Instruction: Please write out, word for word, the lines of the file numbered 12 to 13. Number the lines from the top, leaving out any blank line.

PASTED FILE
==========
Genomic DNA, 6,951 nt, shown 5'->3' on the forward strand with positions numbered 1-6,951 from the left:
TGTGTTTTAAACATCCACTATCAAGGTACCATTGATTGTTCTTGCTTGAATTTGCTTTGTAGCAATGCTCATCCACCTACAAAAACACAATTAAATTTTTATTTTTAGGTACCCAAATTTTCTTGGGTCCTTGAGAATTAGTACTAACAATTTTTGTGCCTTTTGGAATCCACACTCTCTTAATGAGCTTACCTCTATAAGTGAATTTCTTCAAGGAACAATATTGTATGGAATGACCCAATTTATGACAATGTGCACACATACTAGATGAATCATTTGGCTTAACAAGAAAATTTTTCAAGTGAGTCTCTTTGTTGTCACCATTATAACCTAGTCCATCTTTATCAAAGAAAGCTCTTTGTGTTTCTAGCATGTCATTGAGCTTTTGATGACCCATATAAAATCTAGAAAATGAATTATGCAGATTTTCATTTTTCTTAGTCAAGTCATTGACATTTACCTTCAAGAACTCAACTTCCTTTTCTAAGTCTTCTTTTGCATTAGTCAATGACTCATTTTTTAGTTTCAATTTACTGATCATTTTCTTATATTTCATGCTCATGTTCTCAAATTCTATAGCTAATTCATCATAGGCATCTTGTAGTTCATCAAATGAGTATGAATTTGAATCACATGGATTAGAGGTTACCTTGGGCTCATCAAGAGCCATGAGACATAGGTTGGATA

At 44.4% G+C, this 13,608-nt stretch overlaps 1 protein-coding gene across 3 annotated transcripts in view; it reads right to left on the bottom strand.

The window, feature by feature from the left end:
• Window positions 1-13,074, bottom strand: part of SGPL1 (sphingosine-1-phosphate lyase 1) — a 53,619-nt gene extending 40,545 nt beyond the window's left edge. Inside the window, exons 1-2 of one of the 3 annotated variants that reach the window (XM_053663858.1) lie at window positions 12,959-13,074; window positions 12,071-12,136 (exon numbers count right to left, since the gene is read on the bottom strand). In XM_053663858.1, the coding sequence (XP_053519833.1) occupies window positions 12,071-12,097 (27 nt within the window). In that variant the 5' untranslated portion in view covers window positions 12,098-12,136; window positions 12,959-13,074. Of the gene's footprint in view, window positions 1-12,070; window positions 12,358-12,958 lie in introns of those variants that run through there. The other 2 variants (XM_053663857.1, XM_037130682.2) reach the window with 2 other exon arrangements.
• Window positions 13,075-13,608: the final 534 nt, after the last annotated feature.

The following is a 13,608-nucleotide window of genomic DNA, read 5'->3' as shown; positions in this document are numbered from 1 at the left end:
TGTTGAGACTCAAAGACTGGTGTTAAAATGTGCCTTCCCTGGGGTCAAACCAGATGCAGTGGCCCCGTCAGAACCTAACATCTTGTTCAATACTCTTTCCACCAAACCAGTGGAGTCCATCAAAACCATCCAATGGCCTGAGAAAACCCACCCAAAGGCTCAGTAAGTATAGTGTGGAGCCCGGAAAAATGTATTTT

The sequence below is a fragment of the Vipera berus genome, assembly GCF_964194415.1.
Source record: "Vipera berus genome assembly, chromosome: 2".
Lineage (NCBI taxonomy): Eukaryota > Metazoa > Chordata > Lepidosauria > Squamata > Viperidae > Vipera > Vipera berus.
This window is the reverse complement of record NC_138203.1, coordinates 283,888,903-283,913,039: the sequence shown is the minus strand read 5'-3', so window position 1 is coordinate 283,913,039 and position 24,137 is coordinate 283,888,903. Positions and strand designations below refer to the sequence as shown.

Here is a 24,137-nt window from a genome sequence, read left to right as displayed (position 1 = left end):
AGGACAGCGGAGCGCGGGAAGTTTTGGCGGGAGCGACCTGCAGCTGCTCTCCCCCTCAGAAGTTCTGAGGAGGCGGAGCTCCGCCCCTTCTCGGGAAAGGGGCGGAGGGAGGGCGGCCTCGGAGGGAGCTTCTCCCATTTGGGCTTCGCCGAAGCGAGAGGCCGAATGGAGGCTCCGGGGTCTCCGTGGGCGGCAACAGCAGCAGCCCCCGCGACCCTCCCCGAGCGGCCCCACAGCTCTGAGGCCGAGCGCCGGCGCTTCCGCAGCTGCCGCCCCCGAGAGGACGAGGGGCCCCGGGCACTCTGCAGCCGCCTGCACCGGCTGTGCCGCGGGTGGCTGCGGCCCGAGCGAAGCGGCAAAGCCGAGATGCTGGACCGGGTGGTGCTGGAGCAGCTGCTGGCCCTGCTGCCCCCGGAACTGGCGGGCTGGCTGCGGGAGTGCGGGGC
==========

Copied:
This window is the reverse complement of record NC_138203.1, coordinates 283,888,903-283,913,039: the sequence shown is the minus strand read 5'-3', so window position 1 is coordinate 283,913,039 and position 24,137 is coordinate 283,888,903. Positions and strand designations below refer to the sequence as shown.

Here is a 24,137-nt window from a genome sequence, read left to right as displayed (position 1 = left end):